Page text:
BIANCA C. ROSS
- Guest Author -
Welcome to an interview conducted with an Australian author - Bianca C. Ross. How did I learn about Bianca you may ask? Well, I saw a feature article about her in our local newspaper and here she is.
Welcome, Bianca ...
1. TELL US A LITTLE ABOUT YOURSELF AND YOUR WRITING JOURNEY.
I was lucky enough to grow up in a house with a backyard veggie patch and fruit trees. Every summer we would pick peaches and stew and freeze the ones that we couldn’t eat for the winter.
I’ve always loved food and I forged a marketing career in multinational food companies across the dairy and juice industries. After almost a decade, I switched to advertising where I worked on marketing strategies for clients.
I’ve always written, and my earliest writing was a travel diary that I kept on a trip with my parents when I was five. It was illustrated as well, and while my drawing skills have not improved, I hope that my writing has!
2. WHEN AND HOW DID YOU BECOME A WRITER?
Part of my job in marketing and advertising was to write copy for presentations. I spent time with professional copywriters and gleaned many insights for how to write. And I hope that some of these rubbed off!
3. WHAT TYPE OF PREPARATION DO YOU DO FOR A MANUSCRIPT? DO YOU PLAN EVERYTHING FIRST OR JUST SHOOT FROM THE HIP?
I start by setting aside a set amount of time – say two hours. I dedicate that time to planning or writing, even if I’m feeling low on inspiration! I find if I am disciplined, the thoughts will come.
For the manuscript preparation, I put together a skeleton plan for where I want the story to begin and end. I let the ideas germinate and I’m not afraid to change up the order. I figure my writing is a liquid document, and as the story unravels, the chronological order of events can change.
And I’m not afraid to cull! This perhaps stems back from my childhood watching my Mum, Dad and Nan pruning fruit trees…!
4. WHAT DO YOU ENJOY MOST ABOUT BEING A WRITER?
The privilege of people spending their time reading my writing.
5. WHAT IS THE HARDEST THING ABOUT BEING A WRITER?
Making sure that I write the very best story I can.
6. WHAT WERE YOU IN A PAST LIFE, BEFORE YOU BECAME A WRITER?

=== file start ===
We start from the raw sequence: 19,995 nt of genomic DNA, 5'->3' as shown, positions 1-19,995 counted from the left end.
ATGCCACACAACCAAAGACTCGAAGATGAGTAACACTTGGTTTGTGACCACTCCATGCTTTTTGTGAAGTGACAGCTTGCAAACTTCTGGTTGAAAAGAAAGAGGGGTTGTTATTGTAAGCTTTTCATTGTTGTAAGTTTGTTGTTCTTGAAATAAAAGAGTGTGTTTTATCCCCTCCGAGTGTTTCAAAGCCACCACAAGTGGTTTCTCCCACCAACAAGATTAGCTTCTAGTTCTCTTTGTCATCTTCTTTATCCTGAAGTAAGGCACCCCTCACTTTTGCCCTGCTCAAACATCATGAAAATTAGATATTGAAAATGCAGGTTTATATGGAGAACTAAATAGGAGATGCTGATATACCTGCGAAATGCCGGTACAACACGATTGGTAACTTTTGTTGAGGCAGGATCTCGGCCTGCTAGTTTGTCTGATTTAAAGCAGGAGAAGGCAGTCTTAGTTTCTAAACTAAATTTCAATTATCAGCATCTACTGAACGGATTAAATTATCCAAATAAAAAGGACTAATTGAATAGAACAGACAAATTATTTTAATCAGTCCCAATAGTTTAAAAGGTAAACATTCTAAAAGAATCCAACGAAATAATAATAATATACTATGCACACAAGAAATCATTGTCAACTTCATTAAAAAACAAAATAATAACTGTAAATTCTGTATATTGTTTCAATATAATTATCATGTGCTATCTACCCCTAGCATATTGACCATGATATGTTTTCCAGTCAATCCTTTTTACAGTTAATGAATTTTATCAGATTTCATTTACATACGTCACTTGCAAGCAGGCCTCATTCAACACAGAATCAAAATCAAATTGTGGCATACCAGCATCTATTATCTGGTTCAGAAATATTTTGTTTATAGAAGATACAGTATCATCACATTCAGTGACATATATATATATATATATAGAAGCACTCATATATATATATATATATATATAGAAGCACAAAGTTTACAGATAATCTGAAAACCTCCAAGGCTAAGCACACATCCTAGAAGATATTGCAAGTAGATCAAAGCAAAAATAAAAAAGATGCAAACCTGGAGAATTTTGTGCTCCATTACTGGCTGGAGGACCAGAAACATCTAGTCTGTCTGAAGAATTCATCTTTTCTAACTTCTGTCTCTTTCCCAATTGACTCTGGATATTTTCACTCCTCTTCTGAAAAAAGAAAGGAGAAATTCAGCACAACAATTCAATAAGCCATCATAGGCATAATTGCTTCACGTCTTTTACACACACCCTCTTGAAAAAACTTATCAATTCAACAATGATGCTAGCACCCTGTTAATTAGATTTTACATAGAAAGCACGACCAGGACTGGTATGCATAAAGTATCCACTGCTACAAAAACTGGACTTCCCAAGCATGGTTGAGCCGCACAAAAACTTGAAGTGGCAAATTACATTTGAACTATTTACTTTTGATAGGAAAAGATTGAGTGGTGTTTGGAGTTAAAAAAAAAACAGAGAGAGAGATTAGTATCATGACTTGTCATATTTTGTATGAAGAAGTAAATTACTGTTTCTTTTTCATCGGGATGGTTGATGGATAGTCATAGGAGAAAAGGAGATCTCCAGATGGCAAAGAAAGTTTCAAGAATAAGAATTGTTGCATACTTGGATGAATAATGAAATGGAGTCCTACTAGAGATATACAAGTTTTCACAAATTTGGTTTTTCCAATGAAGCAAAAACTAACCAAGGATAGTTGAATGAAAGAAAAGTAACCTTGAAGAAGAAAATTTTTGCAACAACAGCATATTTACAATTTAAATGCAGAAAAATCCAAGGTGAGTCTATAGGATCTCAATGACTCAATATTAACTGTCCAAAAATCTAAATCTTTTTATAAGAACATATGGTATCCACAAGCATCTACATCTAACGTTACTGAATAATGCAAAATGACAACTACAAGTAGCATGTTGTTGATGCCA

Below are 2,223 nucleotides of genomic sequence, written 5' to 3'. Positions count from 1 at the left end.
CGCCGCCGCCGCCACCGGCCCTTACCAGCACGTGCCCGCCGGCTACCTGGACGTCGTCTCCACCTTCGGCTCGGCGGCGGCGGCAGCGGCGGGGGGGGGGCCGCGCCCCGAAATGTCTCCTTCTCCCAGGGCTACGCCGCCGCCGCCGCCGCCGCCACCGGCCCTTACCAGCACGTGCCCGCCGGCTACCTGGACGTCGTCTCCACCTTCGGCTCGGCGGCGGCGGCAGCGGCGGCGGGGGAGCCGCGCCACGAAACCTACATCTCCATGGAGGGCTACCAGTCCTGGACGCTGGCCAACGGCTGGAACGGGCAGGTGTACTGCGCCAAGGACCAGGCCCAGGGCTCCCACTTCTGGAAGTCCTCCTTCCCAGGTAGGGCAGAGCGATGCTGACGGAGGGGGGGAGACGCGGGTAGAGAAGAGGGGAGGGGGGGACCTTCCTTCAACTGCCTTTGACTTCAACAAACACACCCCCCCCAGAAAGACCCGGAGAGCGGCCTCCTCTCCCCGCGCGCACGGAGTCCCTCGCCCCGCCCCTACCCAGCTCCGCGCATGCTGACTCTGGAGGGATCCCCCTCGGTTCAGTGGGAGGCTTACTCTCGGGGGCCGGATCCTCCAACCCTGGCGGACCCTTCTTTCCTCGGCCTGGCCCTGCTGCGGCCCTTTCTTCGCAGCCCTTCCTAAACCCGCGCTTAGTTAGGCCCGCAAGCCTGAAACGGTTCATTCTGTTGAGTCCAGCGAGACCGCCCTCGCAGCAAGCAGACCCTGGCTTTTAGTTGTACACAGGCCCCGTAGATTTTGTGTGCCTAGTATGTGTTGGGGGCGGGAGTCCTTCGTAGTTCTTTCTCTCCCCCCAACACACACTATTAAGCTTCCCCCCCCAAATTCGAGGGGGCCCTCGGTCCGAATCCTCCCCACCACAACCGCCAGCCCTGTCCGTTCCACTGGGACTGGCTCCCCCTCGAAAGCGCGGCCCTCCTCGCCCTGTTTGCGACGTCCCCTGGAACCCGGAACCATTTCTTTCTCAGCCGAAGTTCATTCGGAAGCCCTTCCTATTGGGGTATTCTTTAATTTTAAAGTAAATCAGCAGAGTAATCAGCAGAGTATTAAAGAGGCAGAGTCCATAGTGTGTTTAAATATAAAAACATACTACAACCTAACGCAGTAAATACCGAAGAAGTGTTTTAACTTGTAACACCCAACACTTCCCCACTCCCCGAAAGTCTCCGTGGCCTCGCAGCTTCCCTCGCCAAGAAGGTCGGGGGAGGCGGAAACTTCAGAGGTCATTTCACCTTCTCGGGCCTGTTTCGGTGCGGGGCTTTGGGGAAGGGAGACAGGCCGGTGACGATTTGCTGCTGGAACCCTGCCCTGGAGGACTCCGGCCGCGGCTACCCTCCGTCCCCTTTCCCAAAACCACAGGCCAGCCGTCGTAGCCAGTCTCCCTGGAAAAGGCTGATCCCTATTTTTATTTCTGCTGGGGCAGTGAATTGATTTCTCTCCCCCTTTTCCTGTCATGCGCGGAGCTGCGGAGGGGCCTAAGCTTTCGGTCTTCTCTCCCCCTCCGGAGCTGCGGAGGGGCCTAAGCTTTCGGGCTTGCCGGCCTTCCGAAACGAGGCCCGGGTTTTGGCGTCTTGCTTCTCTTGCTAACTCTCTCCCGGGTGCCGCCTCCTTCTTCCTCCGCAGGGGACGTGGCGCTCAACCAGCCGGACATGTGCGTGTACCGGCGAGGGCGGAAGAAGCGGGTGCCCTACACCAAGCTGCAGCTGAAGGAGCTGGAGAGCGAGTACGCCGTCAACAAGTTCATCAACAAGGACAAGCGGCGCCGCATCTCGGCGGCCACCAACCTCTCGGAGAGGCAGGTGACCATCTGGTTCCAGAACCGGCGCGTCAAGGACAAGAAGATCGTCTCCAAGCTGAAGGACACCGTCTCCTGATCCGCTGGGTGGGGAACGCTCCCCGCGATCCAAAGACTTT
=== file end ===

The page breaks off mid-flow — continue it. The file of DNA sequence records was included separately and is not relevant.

7. WHAT IS YOUR GREATEST WRITING ACHIEVEMENT?
Receiving thank you notes from children and their parents who are reading Herbert Peabody and His Extraordinary Vegetable Patch
8. WHAT ARE YOU WORKING ON AT THE MOMENT?
Herbie’s second adventure, and various articles about the need for children to understand where their fruit and vegetables come from.
9. WHAT INSPIRES YOU?
Seasonal food, the hope that children will be inspired to grow their own food, and seeing that come to life.
10. WHAT GENRE DO YOU WRITE?
Children’s fiction, and newspaper and magazine articles.
11. DO YOU HAVE ANY TIPS FOR NEW WRITERS?
Set aside a block of time each day to write. Even if it’s twenty minutes, it will become a healthy habit and help to nurture your thoughts that in turn will help your writing.
12. DO YOU SUFFER FROM WRITER’S BLOCK?
Yes, but I find that a disciplined and dedicated approach helps me focus and soon the ideas form and I can start to write them down.
13. DO YOU HAVE A PREFERRED WRITING SCHEDULE?
Early morning is the best time for me. Anywhere from 5am to 7am.
I wrote my first book while I was working full time, so early mornings were my best opportunity to get into the characters’ world, and it is now my favourite time of the day.
14. DO YOU HAVE A FAVOURITE WRITING PLACE?
I am lucky as I have the ability to focus solely on my writing wherever I am – I am quite good at blocking out distraction! For me, the time of day seems to have more of an influence.
15. WHAT IS YOUR GREATEST JOY IN WRITING?
Putting words together to evoke a feeling.
16. WHO IS YOUR FAVOURITE AUTHOR AND WHY?
Ernest Hemingway. His writing is beautifully simple and you feel as though you are there with him.
17. WHAT’S THE GREATEST COMPLIMENT YOU EVER RECEIVED FROM A READER?
A note from a parent to say that her eight year old daughter skipped her favourite TV show and went to bed early to read two chapters of Herbie’s story!
18. WHAT WAS THE WORST COMMENT FROM A READER?